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[Op-Ed] From Receiving Nation to Giving Nation

Posted November. 24, 2009 07:34,   


“I risked my life to fight for Korea. It was worthwhile.” U.N. soldiers who fought in the Korean War feel surprised by the dramatic growth of Korea whenever they visit the nation for which they fought. Robert Garcia, a six-time member of the U.S. House of Representatives, visited Korea two years ago and left this inspiring message: “Korea has successfully overcome its war wounds and grown dramatically. Korea is the land God has chosen and blessed.”

Until the 1960s, Korea had been one of the world’s poorest nations. Tomorrow, however, it will become the 24th member nation of the Development Assistance Committee of the Organization for Economic Cooperation and Development. The committee is an international forum to provide tangible and intangible aid for developing nations. In other words, it is understood as the group of advanced nations. The U.N. will also close its U.N. Development Program office in Seoul and launch a policy center there to support developing nations. Many developing nations envy Korea, which has gone from receiving aid to giving aid.

Korea, however, has been treated unfairly by the world and its global image has suffered more than expected despite its economic prowess. One possible reason is Seoul’s reluctance to provide international aid. Last year, Korea had the world’s 13th-largest economy but the share of its official development assistance was a mere 0.09 percent, far lower than the OECD average of 0.3 percent. Committee member nations provide 90 percent of their official development assistance without preconditions but Korea’s ratio is 25 percent. On the other hand, Korea has sent aid to 127 nations. In short, the country has struggled to provide a smaller amount of money to many nations.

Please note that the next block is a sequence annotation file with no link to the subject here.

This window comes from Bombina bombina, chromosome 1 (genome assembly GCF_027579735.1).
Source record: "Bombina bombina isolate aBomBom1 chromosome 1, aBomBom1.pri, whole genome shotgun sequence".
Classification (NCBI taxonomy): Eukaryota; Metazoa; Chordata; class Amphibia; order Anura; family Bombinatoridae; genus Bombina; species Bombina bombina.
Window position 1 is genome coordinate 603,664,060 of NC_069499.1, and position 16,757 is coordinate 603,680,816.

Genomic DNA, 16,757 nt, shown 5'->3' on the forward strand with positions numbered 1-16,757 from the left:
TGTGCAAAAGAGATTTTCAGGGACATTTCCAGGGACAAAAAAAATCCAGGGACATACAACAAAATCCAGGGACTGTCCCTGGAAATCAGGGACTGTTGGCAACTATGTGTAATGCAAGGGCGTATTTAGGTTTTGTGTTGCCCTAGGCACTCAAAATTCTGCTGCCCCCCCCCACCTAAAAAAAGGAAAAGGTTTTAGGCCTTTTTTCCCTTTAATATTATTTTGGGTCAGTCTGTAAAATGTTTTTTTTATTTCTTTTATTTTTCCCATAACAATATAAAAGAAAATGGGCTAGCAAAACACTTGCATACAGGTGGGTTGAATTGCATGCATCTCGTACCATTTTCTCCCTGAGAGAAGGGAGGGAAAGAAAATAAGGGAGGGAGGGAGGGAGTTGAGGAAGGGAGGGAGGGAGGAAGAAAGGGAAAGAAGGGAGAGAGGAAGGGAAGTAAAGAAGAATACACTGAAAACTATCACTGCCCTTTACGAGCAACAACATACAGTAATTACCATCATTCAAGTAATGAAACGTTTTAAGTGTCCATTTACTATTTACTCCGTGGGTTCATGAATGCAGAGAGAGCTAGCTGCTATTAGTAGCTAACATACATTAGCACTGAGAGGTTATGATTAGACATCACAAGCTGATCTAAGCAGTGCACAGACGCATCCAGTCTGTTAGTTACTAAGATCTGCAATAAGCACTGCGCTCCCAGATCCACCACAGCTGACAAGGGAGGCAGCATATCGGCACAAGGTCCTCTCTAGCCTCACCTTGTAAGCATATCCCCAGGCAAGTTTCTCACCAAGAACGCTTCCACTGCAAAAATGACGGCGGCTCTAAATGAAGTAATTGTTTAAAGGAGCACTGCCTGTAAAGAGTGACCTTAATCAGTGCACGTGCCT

Korea does have internal problems requiring government assistance and the gap between rich and poor has widened. Nevertheless, overseas aid means a lot to Korea. If it gives more assistance, its status, power and pride will grow in the global village. Korea must also share its developmental experience in turning from receiving to giving nation with other developing nations. If Korea shares its experience, it will be a meaningful gift comparable to financial and material aid. If the country sincerely shares its know-how on economic development from its first-hand experience, this could be priceless aid to developing nations.

Editorial Writer Chung Sung-hee (shchung@donga.com)